BY IKECHUKWU NNOCHIRI AND CALEB AYANSINA
ABUJA—The on-going trial of an Iranian, Azim Aghajani, who was accused of berthing 13 containers laden with assorted explosives at the Apapa Sea Port on October 25, 2010, yesterday, took a new dimension, as the State Security Services, SSS, not only terminated the criminal proceedings earlier initiated against him and three others before an Abuja Chief Magistrate Court, but equally re-arrested him over fresh charges.
The Iranian was re-arrested on a day he was discharged by the trial Magistrate court following a discontinuance application filed by counsel to the security agency, Mr Moses Idakwo, who told the court that he was ordered by the Attorney General of the federation, Mohammed Bello Adoke, to withdraw the charge forthwith.
He informed the lower court that the AGF decided to exercise his powers of nolle-prosequi to terminate the on-going trial before it, just as he disclosed that the Federal Government has concluded plans to arraign the embattled Iranian as well as the 2nd accused person in the matter, Ali Usman Abbas Jega, before a Federal High Court in Lagos, over a fresh two-count criminal charge.
The prosecuting counsel maintained that the federal government took the decision in order to grant the trial court an unfettered access to the location where the 13 deadly containers which he said was capable of sinking the entire country within 3 hours, were kept, contending that since the government intends to present it as the primary exhibit against the accused persons, that it would be more reasonable to transfer the case to a court within that jurisdiction.
Meanwhile, two of the accused persons in the matter, Aliyu Wamako and Mohammed Tukur Umar, yesterday regained their freedom after the SSS expunged their names from the fresh charge sheet.
Though the agency maintained that preliminary investigations conducted into the matter failed to disclose a prima-facie nexus linking two of them to the alleged crime, indications emerged yesterday that they may be called before the high court to testify against the remaining accused persons.
Despite spirited efforts by counsel to the embattled Iranian, Chief Chris Uche, SAN, and that of the 2nd accused, Aliyu M Yawuri, to persuade presiding Magistrate Hafsat Soso, to ignore the discontinuance application and continue hearing the substantive suit as scheduled ab-initio, she refused, even as she also declined to make an order restraining the SSS from further arresting any of the accused persons pending when the higher court finally assume jurisdiction of the case.
Consequently, after acknowledging that the AGF has the power to terminate state trial at any stage, Magistrate Soso went ahead and struck-out the FIR and also discharged all the accused persons from the case.
Barely 10 minutes after they were discharged by the Magistrate court yesterday, the Iranian and his co-accused person were re-arrested and whisked away by heavily armed operatives of the SSS in a Toyota Hiace Bus marked BC 967 GWA.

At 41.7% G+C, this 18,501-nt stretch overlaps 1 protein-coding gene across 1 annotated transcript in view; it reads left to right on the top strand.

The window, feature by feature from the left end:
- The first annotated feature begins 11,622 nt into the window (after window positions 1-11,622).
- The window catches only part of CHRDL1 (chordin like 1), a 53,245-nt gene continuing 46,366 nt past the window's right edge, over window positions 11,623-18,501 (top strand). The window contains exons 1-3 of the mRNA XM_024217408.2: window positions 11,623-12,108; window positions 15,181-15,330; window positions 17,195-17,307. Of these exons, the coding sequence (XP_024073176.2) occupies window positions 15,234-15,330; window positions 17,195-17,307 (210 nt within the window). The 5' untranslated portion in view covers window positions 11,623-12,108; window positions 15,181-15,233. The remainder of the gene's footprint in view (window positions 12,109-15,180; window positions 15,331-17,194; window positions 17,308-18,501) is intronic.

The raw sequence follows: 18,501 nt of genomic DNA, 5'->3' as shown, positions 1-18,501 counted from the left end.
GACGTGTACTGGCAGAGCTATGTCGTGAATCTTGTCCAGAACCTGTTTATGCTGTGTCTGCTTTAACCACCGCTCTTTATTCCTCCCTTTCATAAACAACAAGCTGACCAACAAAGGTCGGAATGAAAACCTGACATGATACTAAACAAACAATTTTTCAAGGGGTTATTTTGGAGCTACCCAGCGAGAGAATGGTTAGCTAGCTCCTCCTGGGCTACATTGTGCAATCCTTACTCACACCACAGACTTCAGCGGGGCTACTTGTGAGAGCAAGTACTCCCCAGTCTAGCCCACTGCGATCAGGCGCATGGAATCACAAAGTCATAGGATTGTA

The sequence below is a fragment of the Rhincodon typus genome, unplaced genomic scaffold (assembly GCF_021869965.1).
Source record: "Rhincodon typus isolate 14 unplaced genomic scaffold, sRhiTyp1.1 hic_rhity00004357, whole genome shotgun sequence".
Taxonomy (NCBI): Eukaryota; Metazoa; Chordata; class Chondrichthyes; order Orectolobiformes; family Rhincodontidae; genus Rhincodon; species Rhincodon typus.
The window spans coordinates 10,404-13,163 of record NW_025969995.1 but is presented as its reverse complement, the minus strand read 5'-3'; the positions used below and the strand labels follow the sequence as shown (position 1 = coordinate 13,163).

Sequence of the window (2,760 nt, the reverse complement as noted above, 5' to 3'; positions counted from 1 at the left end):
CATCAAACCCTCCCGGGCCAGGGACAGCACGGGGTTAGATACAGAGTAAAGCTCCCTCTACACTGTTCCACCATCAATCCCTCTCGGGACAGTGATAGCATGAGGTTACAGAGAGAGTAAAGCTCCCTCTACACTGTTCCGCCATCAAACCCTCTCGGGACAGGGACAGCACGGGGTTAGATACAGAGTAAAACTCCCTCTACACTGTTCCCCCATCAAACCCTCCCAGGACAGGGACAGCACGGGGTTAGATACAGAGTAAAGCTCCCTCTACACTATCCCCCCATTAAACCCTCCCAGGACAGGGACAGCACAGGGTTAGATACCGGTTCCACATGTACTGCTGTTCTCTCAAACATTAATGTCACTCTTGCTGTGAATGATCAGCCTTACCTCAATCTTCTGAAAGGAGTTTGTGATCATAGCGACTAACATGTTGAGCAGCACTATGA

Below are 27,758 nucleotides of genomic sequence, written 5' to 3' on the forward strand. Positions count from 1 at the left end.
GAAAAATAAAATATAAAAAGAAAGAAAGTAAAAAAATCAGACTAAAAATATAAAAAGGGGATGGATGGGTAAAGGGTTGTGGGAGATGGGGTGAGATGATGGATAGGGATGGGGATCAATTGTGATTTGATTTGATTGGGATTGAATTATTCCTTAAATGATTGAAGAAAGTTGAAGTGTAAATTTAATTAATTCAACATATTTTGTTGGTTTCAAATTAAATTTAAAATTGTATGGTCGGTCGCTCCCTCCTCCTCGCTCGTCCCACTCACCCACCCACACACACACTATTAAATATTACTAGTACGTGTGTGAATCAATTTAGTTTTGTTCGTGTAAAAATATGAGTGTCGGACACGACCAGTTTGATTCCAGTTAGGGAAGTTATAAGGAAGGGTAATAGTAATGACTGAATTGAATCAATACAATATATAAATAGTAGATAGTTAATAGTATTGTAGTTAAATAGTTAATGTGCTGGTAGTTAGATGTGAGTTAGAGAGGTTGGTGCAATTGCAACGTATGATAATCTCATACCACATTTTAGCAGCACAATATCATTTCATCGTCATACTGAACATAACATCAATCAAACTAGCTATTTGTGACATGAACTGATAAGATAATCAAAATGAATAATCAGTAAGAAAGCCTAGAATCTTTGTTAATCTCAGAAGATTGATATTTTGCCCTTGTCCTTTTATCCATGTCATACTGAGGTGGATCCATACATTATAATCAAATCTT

It would be recalled that Aghajani has been under the custody of the SSS since November 25, 2010 when he was arraigned before the Magistrate court.
Even though the other accused persons on that day pleaded not guilty to the 2-count criminal charge filed against them, the Iranian refused taking his plea, contending that he would not do until his embassy in Nigeria send a lawyer to represent him in the matter.
He had on Friday last week, instructed his counsel, Chief Uche, to initiate contempt proceedings against the Director General of the SSS, following his continued stay under incarceration even after an Abuja high court on December 23, 2010, ordered that he should be released on bail pending the hearing and determination of the substantive criminal suit against them.
Justice Ishaq Bello ordered his release sequel to a letter of undertaking written to him by the Iranian embassy in Nigeria, guaranteeing that it would ensure his availability for trial.
The Iranian embassy relied on the provisions of section 341(2) (3) of the Criminal Procedure Code, CPC, and sections 35(4) and 39 of the 1999 constitution, as well as, sections 17, 18 and 27 of the Fire-Arms Act Laws of the Federal Republic of Nigeria 2004 to request his release.
Justice Bello while acceding to that request, ordered the Iranian embassy to produce two reasonable citizens of the Islamic Republic of Iran to stand surety for the accused person, adding that the sureties must deposit N20 million each before he could be released.
He maintained that the offence is bail-able, stressing that the refusal of the prosecuting team to file a counter-affidavit in opposition to the bail request implied consent on the part of the Nigerian government.
In the withdrawn FIR, the SSS alleged that Aghajani conspired with the other accused persons to import and did import 13 twenty-feet containers loaded with assorted calibers of prohibited firearms consisting of 60mm mortar, 120m HE mortars, 81mm mortars, 170mm rockets and 23mm Apit for Gmzu 23, into Apapa port, contrary to section 27(1) a (i) (iii) of the firearms Act laws of the Federal Republic of Nigeria, 2004.
While the security agency maintained that the conspiracy to commit the offence began as early as July 7 to 15 July, it however told the trial court that the actual shipment took place between October 12 and 25, 2010, adding that the embattled Iranian attempted to hoodwink authorities at the port into believing that he was shipping building materials to Banjul Gambia.